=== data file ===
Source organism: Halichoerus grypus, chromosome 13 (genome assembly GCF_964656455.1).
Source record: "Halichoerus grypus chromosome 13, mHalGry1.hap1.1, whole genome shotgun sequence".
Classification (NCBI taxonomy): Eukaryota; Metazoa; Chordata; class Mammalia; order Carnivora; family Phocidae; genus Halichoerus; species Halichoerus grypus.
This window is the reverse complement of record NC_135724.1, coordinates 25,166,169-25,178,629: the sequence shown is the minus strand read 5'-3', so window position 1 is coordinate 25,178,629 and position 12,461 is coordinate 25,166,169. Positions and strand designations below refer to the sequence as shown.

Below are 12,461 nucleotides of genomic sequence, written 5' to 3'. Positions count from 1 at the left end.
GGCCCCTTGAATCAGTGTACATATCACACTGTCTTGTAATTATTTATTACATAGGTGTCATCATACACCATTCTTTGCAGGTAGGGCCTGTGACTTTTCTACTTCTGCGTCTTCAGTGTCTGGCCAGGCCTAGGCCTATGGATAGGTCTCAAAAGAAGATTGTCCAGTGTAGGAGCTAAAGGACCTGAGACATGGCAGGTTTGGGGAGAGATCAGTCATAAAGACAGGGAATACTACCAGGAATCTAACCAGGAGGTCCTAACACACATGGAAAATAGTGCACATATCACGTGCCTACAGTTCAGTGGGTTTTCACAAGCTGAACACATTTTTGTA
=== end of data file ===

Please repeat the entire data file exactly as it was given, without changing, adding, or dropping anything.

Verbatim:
Source organism: Halichoerus grypus, chromosome 13 (genome assembly GCF_964656455.1).
Source record: "Halichoerus grypus chromosome 13, mHalGry1.hap1.1, whole genome shotgun sequence".
Classification (NCBI taxonomy): Eukaryota; Metazoa; Chordata; class Mammalia; order Carnivora; family Phocidae; genus Halichoerus; species Halichoerus grypus.
This window is the reverse complement of record NC_135724.1, coordinates 25,166,169-25,178,629: the sequence shown is the minus strand read 5'-3', so window position 1 is coordinate 25,178,629 and position 12,461 is coordinate 25,166,169. Positions and strand designations below refer to the sequence as shown.

Below are 12,461 nucleotides of genomic sequence, written 5' to 3'. Positions count from 1 at the left end.
GGCCCCTTGAATCAGTGTACATATCACACTGTCTTGTAATTATTTATTACATAGGTGTCATCATACACCATTCTTTGCAGGTAGGGCCTGTGACTTTTCTACTTCTGCGTCTTCAGTGTCTGGCCAGGCCTAGGCCTATGGATAGGTCTCAAAAGAAGATTGTCCAGTGTAGGAGCTAAAGGACCTGAGACATGGCAGGTTTGGGGAGAGATCAGTCATAAAGACAGGGAATACTACCAGGAATCTAACCAGGAGGTCCTAACACACATGGAAAATAGTGCACATATCACGTGCCTACAGTTCAGTGGGTTTTCACAAGCTGAACACATTTTTGTA